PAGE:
- Shipments are now up 14% year-over-year.
- Lowest carry-out since 2020.
- Chile’s 2022 crop supply is down 9% and shipments are up 12%.
- CA’s 2023 crop is expected to be one of the largest in years at 790,000 tons (+5.3%).
- Exports continue downward trajectory as China’s market share grows.
- Global supply for many competing nuts is also increasing.
The harvest in Turkey has commenced across all growing regions. The initial crop flow and quality, though, have not been up to expectation. This has led the local market to believe that the overall crop will be much lower, and thus has created a bullish sentiment amongst the farmers. Prices have moved up from 75 TL/kg now to around 100 TL/kg for in-shells in the last 3 weeks.
Crop news from Italy and Azerbaijan are also not very good. However, even with a lower-than-expected crop, we believe the supply for the season is adequate – especially with a large carry-over and that we have some concerns on demand
The TMO has announced a price of 82,5 TL/kg as its sourcing price for next season. However, the open market is trading at a much higher level.
Some spot buying from buyers to cover their immediate need, and short covering from exporters has added fuel to the bullish sentiment.
As prices have strengthened and touched almost a 5-year high, we have seen many buyers preferring to wait for corrections and only cover for immediate requirements. We still have some demand pending for Q4, though.
Turkish exports for the season ending in August are 298,000 against 340,000 in the same period last year (4th week of August) – lower by almost 12%. This year too, we expect demand fundamentals to be tight, especially in Europe. We have seen tender volumes drop from previous years from large global buyers.
- Farmer sentiment of “short crop” has been very strong – fueled by short covering by exporters and some spot demand.
- Ferrero is yet to cover their demand.
- Inflation in Turkey remains high, and locals believe Hazelnuts are a good hedge, leading to hoarding.
- Prices are at a 5-year high.
- Overall weak sentiment - Purchasers preferring to source in smaller lots for short term.
- High local interest rates (almost 50% now) leading to lower appetite of traders to carry and hold stocks.
The 2022/23 pistachio season concluded with positive shipments into emerging markets signaling a positive increase in consumer preferences for pistachios. Expectations for the 2023/24 crop year indicate a substantial increase to global pistachio production, mainly driven by larger crops in both the US and Iran. The International Nut and Dried Fruit Council’s (INC) May 2023 forecast projected a significant rise in global production for the 2023 crop year, reaching 1.022 million metric tons, a 37% increase compared to the previous year’s 747,000 metric tons. Furthermore, the global total supply is forecasted to increase from 1.058 million metric tons to 1.238 million metric tons, representing a 17% growth.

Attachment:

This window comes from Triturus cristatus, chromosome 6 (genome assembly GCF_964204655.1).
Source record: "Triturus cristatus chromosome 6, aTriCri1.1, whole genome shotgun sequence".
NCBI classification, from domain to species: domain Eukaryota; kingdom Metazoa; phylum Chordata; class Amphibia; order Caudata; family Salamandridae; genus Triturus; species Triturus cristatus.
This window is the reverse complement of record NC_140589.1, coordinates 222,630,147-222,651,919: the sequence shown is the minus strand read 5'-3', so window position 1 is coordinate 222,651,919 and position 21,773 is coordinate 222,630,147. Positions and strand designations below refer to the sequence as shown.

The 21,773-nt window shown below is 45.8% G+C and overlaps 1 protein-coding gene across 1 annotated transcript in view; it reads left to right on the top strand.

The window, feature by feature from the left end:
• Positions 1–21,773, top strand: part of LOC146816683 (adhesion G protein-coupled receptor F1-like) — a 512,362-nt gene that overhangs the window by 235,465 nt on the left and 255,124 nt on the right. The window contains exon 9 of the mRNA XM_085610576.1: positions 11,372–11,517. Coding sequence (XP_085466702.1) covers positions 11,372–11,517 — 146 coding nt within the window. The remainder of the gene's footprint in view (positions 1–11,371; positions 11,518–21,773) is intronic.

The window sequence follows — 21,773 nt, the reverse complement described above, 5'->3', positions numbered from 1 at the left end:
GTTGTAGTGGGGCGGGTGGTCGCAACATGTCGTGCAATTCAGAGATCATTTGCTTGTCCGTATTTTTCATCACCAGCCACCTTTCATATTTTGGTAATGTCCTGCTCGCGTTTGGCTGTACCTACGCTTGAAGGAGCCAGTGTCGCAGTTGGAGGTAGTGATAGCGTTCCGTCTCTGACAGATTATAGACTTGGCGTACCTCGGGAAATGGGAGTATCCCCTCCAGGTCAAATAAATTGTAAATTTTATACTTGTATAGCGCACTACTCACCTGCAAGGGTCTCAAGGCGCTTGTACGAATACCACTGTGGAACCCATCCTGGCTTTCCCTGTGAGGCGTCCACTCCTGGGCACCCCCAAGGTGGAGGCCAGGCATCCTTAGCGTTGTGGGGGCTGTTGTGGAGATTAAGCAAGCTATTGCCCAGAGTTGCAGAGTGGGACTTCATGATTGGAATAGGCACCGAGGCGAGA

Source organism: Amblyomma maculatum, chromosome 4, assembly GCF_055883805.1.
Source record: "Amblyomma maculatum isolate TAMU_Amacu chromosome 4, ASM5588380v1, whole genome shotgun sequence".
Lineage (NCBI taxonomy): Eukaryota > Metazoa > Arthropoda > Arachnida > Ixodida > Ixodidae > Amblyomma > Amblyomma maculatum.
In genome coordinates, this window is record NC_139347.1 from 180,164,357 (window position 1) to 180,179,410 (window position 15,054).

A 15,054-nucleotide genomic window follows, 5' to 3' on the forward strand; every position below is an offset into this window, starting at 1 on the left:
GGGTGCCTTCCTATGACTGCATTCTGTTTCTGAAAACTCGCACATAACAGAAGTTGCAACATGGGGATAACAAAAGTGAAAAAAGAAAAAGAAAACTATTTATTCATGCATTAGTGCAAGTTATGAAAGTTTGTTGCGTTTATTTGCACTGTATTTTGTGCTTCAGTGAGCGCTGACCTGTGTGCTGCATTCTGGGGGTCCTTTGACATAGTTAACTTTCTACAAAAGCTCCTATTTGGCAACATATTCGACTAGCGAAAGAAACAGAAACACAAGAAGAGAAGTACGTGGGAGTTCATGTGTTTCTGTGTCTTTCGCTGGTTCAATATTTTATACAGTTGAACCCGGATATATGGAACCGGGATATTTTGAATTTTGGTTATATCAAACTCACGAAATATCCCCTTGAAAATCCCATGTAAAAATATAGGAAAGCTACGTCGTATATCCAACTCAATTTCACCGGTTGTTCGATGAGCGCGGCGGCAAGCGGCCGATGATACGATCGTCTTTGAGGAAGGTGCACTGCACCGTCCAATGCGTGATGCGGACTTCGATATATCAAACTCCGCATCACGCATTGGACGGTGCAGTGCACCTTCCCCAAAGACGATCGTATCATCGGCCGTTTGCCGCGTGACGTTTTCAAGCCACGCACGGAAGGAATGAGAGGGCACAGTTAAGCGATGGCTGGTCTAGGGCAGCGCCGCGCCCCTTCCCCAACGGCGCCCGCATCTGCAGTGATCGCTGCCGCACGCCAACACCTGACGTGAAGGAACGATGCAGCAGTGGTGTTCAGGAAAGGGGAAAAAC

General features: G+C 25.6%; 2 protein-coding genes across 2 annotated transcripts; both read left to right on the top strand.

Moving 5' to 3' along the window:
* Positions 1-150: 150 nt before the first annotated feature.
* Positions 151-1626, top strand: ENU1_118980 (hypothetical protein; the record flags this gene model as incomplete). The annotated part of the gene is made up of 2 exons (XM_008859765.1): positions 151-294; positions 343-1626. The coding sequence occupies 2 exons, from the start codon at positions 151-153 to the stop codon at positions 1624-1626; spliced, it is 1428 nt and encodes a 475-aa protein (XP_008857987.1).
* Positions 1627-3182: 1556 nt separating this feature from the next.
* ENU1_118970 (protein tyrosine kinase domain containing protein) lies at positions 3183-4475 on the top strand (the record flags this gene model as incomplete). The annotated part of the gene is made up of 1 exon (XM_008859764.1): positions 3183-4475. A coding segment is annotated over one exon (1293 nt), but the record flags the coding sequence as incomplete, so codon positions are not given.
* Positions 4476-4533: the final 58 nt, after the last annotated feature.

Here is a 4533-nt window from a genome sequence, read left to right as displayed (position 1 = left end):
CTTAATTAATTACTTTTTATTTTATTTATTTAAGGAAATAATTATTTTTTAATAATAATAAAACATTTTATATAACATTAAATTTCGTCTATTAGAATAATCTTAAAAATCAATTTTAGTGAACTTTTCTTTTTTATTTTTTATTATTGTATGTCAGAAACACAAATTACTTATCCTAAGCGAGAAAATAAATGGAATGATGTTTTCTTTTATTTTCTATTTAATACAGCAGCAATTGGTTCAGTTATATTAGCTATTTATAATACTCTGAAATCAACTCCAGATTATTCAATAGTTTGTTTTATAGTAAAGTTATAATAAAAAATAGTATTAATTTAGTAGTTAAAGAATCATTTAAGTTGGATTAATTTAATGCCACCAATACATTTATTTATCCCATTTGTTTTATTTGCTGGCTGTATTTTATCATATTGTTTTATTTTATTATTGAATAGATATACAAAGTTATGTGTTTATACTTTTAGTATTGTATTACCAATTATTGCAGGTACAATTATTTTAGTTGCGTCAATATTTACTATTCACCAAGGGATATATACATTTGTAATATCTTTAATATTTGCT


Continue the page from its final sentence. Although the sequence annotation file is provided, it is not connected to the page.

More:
August pistachio shipments remained steady at 69.3 million pounds, showing only a marginal increase of 0.2% compared to the same period last year. However, when considering the entire year, the total shipments concluded on a strong note, reaching 901.5 million pounds. This represents an increase of 7.8% compared to the 836.5 million pounds reached at the end of the previous year. The primary driver of this year’s growth in shipments has been exports, which finished at an impressive 652.4 million pounds, representing an increase of 13.7% year-over-year. In contrast, domestic shipments continued their downward trend, concluding at 249.1 million pounds, reflecting a year-over-year decrease of 5.2%.
The pricing for the current pistachio crop remains firm, with limited market activity as buyers adopt a cautious approach, awaiting more information about the quality of the incoming crop. Initial reports point to good quality, though there are indications of lower than expected yields. We will continue to monitor the situation as the season progresses.
The estimated carry-out stands at 163.8 million pounds, making it one of the lowest in recent years. This has heightened anticipation regarding how pistachios will perform this year, especially within a market experiencing increased competition from other nuts and consumer belt tightening.
- Shipments are now up 7.8% year-over-year, driven by exports.
- Carry-out inventory at the lowest in years (-54% versus last year).
- Pent-up demand from sideline buyers awaiting new crop quality and quantity.
- Domestic shipments are down 5.2% year-over-year and on a downward trend.
- Overabundance of lower priced nut substitutes flooding nut market at a time of consumer belt-tightening.
- Both USA and Iran are expecting larger crops leading to increased global supply.
Key developments in major macadamia growing regions:
- South Africa: A slight reduction was seen in South Africa’s Macadamia crop due to late stink bug issues. The crop is estimated to be around 78,000 metric tons for 2023. Quality of NIS was impacted by stink bug resulting in higher USKR and lower availability of good quality NIS for shipment. The farmgate prices were also low during the harvest season resulting in lower harvest from farmers. NIS price is increasing in the global market since August as processors are short of good quality NIS.